She acts just like a Lady like a little Lady the little Lady

Bob Dole's greatest asset could have been his strongest rival. By John Carlin; profile; Elizabeth Dole
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The Independent Online
"Don't blame me, I didn't vote for Hillary," read one campaign button at last week's Republican National Convention in San Diego. "I don't trust President Clinton - or her husband," read another.

A feminist might dismiss these jibes as an expression of the reactionary, red-meat Republicanism of the white males who dominate convention proceedings. This would be a mistake. The mood of America's electorate has turned against bossy women. President Clinton's re-election team knows that, which is why Hillary, in the words of Russell Baker of the New York Times, has been locked in the White House attic.

Mrs Clinton's pay-off for standing by her man during the torrid 1992 election campaign was a high-profile role in the White House. Soon accusations flew that she had become an unelected co-president. She stood up to her tormentors, bristling, "I suppose I could have stayed home and baked cookies".

Many women applauded her defiance, but among the explanations given for the Democrats' crushing defeat in the 1994 congressional elections was the perception that Bill Clinton did not conform to the John Wayne/Ronald Reagan ideal of American manhood, that he was hen-pecked by a shrill wife.

The moral of the story has not been lost on the Dole camp. Elizabeth Dole's campaign role has been clearly defined: to shed light on her husband's manly attributes. She succeded - almost too well - in San Diego on Wednesday night, stealing the convention show with an impeccably stage-managed speech "about the man I love". She toured the convention floor with a hand-held microphone, waxing rhapsodic about "the strongest, most compassionate, most tender person I know", pausing to talk to strategically seated "friends", witnesses to the courage her husband displayed after the terrible wounds he endured during the Second World War.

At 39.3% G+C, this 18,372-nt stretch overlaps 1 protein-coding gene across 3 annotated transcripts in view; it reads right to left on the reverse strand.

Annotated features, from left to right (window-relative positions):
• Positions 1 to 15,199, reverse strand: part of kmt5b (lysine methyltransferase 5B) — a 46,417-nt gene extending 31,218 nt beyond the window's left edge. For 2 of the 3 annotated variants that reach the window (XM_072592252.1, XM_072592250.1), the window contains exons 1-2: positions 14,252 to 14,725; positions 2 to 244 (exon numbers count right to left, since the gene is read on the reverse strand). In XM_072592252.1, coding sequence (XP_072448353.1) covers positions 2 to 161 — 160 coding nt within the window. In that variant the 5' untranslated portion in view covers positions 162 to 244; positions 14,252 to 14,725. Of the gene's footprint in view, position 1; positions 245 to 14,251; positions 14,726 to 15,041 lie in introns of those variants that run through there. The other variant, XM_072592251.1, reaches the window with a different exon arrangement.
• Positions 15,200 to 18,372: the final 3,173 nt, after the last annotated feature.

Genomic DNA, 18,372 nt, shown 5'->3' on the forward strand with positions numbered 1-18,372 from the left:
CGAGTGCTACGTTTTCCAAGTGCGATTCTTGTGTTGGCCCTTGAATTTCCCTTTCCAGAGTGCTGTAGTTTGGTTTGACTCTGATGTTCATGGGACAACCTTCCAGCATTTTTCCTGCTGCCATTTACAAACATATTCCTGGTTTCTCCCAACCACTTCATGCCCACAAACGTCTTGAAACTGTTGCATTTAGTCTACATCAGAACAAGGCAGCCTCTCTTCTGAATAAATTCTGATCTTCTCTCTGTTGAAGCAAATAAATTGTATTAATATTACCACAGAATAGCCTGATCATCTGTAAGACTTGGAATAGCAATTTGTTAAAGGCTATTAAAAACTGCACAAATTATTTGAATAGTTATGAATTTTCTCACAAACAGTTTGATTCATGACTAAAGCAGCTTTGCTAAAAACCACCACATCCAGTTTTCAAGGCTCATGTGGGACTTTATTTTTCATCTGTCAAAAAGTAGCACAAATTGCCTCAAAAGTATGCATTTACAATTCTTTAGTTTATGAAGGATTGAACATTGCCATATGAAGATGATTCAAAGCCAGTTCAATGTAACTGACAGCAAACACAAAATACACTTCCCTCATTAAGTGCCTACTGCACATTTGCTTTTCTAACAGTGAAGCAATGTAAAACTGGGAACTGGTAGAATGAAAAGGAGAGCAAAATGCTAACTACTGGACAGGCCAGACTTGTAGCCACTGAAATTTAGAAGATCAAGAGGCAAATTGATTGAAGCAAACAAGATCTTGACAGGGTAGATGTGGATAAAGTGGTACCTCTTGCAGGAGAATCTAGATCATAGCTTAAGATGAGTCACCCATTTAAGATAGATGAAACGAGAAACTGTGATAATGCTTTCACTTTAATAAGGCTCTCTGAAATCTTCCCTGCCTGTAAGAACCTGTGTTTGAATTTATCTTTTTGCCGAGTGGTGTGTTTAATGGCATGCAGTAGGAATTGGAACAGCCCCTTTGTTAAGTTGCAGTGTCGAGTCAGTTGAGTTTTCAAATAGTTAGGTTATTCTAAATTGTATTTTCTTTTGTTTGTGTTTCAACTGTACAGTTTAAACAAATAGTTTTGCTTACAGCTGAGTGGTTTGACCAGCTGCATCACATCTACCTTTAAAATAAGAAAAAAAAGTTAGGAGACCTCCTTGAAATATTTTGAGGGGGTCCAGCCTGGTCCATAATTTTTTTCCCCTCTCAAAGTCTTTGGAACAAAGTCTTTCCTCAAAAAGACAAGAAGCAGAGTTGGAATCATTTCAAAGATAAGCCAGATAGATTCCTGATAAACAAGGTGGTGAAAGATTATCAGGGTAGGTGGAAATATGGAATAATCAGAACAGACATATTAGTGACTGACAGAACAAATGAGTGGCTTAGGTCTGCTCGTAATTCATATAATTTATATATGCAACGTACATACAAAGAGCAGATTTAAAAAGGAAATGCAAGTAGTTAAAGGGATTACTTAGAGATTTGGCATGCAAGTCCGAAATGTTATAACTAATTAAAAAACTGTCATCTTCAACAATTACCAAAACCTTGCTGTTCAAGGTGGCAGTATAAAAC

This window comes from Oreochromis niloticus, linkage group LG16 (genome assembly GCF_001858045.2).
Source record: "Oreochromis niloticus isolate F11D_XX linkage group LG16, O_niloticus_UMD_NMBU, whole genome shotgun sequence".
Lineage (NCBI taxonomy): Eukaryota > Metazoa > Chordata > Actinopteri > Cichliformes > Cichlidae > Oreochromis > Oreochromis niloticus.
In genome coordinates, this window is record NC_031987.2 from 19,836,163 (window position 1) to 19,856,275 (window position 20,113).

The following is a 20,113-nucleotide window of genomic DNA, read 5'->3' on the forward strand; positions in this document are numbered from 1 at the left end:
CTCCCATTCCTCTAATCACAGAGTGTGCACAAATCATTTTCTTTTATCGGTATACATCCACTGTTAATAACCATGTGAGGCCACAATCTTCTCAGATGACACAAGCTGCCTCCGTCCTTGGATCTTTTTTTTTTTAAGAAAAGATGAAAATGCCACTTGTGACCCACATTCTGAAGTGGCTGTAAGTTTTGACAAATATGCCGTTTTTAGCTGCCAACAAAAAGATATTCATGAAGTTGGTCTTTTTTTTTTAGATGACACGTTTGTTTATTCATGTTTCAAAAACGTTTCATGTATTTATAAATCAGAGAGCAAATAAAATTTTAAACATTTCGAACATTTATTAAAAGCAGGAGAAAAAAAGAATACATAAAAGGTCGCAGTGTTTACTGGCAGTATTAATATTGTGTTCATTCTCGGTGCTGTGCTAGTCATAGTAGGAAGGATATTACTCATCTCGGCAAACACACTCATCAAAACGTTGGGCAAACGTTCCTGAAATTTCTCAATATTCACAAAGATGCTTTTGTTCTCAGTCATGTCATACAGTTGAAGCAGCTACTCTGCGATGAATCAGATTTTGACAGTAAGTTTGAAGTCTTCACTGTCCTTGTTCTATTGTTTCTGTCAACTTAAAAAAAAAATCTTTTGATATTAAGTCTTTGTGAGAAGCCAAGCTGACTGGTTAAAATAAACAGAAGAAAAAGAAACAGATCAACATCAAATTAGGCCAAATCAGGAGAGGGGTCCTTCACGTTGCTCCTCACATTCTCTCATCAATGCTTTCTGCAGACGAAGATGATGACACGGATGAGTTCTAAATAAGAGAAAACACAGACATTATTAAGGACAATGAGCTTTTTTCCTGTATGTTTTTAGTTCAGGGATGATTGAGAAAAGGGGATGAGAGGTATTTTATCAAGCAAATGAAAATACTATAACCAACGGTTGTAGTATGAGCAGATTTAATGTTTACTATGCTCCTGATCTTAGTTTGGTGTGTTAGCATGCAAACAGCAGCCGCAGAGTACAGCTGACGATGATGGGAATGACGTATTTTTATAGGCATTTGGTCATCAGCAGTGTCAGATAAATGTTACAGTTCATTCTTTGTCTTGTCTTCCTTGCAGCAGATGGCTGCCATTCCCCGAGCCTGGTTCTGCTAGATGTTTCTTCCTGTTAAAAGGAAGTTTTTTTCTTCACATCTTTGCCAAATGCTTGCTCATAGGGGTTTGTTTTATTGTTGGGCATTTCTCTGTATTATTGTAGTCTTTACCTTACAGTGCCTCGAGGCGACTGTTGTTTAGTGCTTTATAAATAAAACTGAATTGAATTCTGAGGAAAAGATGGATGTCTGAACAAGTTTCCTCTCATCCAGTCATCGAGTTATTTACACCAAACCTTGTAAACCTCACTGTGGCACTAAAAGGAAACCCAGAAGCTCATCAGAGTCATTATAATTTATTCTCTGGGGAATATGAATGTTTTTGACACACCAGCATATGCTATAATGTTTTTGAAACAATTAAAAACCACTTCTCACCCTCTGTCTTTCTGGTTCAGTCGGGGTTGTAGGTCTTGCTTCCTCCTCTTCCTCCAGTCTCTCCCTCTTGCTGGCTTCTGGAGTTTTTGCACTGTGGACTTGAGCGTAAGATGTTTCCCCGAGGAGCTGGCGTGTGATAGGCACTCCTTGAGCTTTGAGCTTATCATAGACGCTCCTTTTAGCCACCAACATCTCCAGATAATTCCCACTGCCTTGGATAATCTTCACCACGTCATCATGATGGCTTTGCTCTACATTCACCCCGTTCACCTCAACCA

The media gushed. Nearly every newspaper in the English-speaking world used the Oprah Winfrey analogy. She had emerged as Mr Dole's number one campaign asset, the prefect complement to his wooden style. The only problem was that she was so good, so dazzlingly in command of the medium which shapes US electoral outcomes, that viewers wondered why she was not running for president.

A glance at her cv demonstrates why this is not a frivolous thought. She has served in the cabinets of two presidents. As transportation secretary under Ronald Reagan; as labour secretary under George Bush. Asked in 1990, when she was still serving in the Bush administration, whether she had any plans to run for president, she responded with coded evasiveness, "No plans. I have no plans to run ... I don't really have any plans to do that." But when she moved on to become president of the American Red Cross, with 23,000 employees and more than a million volunteers, her in-house biography noted that in a poll "she was chosen by a significant margin ... as the woman most likely to be the first female president of the United States".